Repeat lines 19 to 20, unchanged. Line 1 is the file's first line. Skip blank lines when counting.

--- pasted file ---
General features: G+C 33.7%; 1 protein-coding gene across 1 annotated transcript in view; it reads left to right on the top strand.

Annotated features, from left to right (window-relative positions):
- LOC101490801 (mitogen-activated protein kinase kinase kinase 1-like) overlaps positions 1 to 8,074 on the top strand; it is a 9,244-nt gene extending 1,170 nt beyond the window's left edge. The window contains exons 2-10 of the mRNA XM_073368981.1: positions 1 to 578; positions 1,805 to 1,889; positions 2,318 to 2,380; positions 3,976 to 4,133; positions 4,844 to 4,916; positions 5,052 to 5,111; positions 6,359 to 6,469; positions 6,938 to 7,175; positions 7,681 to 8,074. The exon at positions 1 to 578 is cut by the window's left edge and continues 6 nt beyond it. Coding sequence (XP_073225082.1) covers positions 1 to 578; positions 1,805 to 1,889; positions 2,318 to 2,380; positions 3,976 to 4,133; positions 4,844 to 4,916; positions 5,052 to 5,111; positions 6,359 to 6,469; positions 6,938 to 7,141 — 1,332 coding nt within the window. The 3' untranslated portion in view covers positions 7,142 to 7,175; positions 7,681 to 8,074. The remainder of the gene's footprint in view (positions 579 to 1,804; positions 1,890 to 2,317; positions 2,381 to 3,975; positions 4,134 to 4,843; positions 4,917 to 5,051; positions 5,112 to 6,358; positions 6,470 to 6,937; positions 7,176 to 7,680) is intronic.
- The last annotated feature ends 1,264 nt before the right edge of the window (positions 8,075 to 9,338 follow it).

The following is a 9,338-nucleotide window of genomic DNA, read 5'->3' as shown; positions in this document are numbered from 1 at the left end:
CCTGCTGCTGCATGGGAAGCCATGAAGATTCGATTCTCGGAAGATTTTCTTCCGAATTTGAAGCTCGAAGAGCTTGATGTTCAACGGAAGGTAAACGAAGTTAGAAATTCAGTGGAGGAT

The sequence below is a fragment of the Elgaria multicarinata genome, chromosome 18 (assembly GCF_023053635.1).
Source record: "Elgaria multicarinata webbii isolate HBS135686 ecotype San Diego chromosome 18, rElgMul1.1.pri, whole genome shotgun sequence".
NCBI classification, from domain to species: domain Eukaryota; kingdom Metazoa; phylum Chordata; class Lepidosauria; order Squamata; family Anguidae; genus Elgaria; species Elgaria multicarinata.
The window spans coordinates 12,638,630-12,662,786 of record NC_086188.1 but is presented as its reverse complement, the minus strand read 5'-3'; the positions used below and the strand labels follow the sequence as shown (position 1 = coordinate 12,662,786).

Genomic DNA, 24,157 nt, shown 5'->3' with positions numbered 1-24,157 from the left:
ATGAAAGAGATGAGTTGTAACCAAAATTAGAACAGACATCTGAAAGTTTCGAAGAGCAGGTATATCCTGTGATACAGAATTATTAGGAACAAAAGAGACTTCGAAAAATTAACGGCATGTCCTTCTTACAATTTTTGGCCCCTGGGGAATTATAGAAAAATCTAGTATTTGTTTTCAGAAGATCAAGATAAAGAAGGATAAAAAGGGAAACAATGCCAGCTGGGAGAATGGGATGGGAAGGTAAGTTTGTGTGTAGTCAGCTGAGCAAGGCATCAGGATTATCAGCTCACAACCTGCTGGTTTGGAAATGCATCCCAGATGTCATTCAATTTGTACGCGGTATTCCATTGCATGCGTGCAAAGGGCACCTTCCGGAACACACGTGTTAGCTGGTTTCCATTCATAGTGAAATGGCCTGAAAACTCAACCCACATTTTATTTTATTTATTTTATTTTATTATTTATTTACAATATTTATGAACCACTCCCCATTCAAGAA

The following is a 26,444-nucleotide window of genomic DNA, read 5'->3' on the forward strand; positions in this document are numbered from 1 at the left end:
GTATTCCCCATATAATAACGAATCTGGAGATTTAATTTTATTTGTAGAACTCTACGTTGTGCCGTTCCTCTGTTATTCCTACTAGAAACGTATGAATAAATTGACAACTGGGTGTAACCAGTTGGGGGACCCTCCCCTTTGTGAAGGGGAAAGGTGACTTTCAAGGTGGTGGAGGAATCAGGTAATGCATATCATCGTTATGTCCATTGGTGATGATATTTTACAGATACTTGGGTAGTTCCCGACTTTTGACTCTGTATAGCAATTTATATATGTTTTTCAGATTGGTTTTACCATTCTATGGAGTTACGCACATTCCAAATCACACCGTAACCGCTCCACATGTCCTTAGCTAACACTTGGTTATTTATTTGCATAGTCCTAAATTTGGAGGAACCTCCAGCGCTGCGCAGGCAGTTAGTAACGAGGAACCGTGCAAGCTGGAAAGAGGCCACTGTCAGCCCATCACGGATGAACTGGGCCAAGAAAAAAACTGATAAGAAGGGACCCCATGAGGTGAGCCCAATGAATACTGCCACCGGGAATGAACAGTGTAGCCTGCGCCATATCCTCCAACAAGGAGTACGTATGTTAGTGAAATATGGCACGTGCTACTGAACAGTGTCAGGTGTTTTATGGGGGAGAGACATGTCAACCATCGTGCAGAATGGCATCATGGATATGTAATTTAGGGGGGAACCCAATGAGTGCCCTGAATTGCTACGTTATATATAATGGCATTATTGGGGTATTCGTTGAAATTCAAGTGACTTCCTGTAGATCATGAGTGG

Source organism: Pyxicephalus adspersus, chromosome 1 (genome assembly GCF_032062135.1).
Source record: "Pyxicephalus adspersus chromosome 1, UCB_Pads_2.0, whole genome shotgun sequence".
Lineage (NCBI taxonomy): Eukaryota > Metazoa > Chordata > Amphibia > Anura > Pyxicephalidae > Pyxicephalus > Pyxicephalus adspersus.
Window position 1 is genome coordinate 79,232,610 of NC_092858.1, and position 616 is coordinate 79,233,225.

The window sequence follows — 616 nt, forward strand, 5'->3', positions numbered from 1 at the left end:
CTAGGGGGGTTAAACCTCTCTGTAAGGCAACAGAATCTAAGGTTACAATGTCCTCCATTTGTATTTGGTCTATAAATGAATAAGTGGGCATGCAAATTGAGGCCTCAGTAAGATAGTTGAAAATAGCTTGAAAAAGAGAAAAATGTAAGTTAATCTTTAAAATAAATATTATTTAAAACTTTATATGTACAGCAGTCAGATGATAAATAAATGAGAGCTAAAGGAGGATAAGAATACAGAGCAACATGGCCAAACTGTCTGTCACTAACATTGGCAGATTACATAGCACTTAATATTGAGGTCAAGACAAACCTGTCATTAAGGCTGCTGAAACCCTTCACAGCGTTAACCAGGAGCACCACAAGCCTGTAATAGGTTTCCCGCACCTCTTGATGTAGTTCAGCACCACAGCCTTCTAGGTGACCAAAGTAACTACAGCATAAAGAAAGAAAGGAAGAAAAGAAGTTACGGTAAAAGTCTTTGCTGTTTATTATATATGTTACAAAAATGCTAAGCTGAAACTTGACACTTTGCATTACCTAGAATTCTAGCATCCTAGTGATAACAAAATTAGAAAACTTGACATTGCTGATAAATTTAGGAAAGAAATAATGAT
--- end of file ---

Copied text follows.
The window sequence follows — 616 nt, forward strand, 5'->3', positions numbered from 1 at the left end:
CTAGGGGGGTTAAACCTCTCTGTAAGGCAACAGAATCTAAGGTTACAATGTCCTCCATTTGTATTTGGTCTATAAATGAATAAGTGGGCATGCAAATTGAGGCCTCAGTAAGATAGTTGAAAATAGCTTGAAAAAGAGAAAAATGTAAGTTAATCTTTAAAATAAATATTATTTAAAACTTTATATGTACAGCAGTCAGATGATAAATAAATGAGAGCTAAAGGAGGATAAGAATACAGAGCAACATGGCCAAACTGTCTGTCACTAACATTGGCAGATTACATAGCACTTAATATTGAGGTCAAGACAAACCTGTCATTAAGGCTGCTGAAACCCTTCACAGCGTTAACCAGGAGCACCACAAGCCTGTAATAGGTTTCCCGCACCTCTTGATGTAGTTCAGCACCACAGCCTTCTAGGTGACCAAAGTAACTACAGCATAAAGAAAGAAAGGAAGAAAAGAAGTTACGGTAAAAGTCTTTGCTGTTTATTATATATGTTACAAAAATGCTAAGCTGAAACTTGACACTTTGCATTACCTAGAATTCTAGCATCCTAGTGATAACAAAATTAGAAAACTTGACATTGCTGATAAATTTAGGAAAGAAATAATGAT